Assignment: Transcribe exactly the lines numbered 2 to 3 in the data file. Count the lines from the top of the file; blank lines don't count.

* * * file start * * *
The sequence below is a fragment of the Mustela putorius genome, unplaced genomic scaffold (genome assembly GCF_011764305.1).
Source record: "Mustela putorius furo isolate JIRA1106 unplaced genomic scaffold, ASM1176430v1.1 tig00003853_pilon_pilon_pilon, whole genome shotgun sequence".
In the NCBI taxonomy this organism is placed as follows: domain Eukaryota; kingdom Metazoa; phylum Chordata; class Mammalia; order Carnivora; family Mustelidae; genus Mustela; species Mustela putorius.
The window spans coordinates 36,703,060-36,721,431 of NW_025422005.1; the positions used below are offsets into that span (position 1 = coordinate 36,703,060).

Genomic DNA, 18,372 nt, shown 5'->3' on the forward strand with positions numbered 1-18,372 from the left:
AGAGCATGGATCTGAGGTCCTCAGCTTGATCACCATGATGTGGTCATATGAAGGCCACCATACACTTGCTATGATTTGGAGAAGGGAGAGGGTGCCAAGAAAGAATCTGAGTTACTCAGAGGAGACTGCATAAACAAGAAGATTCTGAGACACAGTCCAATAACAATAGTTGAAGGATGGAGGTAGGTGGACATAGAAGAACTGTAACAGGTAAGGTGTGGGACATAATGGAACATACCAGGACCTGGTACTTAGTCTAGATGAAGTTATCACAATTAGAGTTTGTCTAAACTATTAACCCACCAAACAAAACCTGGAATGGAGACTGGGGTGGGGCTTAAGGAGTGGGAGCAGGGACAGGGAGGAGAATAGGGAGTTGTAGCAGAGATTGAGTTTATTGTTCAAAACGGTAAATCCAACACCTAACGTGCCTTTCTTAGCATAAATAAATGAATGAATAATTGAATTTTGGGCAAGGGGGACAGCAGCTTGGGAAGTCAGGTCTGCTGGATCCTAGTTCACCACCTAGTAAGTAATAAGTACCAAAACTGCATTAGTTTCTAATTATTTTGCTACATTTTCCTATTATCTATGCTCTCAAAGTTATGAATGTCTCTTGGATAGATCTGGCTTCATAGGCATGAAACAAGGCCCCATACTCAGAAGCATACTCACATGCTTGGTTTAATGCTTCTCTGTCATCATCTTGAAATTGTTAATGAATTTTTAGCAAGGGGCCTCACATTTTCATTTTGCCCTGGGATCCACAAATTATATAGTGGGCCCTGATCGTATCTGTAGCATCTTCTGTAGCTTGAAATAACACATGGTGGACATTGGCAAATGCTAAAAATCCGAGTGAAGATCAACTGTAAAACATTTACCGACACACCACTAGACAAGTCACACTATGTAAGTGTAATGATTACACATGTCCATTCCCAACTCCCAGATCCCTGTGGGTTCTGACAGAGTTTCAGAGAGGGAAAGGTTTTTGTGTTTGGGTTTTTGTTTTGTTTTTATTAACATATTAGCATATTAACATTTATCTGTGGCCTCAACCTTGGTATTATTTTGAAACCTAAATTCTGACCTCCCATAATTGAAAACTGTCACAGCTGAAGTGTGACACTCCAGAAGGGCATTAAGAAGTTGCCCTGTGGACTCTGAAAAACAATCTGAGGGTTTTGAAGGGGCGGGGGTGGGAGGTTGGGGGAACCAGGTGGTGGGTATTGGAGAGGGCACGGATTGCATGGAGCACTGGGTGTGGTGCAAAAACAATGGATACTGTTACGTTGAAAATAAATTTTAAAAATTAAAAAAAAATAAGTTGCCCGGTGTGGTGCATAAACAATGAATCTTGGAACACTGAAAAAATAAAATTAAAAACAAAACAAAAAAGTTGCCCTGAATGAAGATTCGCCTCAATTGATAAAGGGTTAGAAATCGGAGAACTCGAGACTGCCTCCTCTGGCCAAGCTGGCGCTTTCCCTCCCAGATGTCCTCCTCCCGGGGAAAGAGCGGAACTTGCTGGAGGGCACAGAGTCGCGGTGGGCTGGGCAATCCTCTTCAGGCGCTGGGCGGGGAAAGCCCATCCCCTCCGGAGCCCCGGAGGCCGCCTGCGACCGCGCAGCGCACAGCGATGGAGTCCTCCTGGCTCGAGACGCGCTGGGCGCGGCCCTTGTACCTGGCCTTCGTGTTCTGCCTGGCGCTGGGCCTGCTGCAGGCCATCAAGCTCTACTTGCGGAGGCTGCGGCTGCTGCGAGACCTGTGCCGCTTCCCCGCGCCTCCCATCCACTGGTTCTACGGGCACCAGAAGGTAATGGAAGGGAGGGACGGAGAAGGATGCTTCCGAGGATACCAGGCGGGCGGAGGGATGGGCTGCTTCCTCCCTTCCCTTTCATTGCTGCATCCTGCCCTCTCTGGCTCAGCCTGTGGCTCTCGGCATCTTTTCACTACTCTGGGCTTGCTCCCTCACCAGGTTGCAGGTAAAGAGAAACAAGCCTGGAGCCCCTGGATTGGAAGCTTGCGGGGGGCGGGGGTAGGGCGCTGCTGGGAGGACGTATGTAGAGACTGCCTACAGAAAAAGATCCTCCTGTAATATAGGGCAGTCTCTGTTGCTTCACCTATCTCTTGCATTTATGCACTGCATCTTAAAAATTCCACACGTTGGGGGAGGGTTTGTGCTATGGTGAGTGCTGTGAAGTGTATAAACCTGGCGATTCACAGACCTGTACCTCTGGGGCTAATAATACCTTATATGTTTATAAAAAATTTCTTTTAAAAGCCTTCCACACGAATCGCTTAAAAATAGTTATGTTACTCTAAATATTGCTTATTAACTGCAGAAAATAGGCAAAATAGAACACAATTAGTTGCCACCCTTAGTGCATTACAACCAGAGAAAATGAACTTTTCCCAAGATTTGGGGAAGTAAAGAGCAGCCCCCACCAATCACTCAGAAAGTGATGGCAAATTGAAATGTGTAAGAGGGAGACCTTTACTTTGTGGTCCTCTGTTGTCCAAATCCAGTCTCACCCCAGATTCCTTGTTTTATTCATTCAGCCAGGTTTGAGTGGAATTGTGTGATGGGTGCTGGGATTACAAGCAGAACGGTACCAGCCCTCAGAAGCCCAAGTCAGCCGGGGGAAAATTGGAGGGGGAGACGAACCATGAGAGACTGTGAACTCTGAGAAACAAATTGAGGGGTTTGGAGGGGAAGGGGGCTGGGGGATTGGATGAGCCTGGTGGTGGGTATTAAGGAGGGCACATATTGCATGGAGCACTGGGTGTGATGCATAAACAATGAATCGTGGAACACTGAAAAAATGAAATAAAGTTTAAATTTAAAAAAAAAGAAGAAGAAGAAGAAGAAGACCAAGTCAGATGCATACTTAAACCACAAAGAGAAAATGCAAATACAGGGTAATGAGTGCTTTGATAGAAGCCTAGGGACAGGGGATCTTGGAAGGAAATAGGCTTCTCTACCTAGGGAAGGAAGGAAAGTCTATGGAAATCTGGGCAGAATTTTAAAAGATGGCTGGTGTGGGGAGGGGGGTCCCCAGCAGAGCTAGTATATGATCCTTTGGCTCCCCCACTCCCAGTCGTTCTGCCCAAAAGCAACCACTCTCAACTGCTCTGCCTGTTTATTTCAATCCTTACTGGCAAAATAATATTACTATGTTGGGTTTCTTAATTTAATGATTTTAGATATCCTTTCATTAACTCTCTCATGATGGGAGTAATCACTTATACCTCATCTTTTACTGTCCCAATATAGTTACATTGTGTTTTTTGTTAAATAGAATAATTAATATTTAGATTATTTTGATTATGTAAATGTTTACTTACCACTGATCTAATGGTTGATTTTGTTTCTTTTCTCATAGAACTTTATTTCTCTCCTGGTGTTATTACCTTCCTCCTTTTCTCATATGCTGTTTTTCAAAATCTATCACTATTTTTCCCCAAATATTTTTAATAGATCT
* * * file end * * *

Source record: "Mustela putorius furo isolate JIRA1106 unplaced genomic scaffold, ASM1176430v1.1 tig00003853_pilon_pilon_pilon, whole genome shotgun sequence".
In the NCBI taxonomy this organism is placed as follows: domain Eukaryota; kingdom Metazoa; phylum Chordata; class Mammalia; order Carnivora; family Mustelidae; genus Mustela; species Mustela putorius.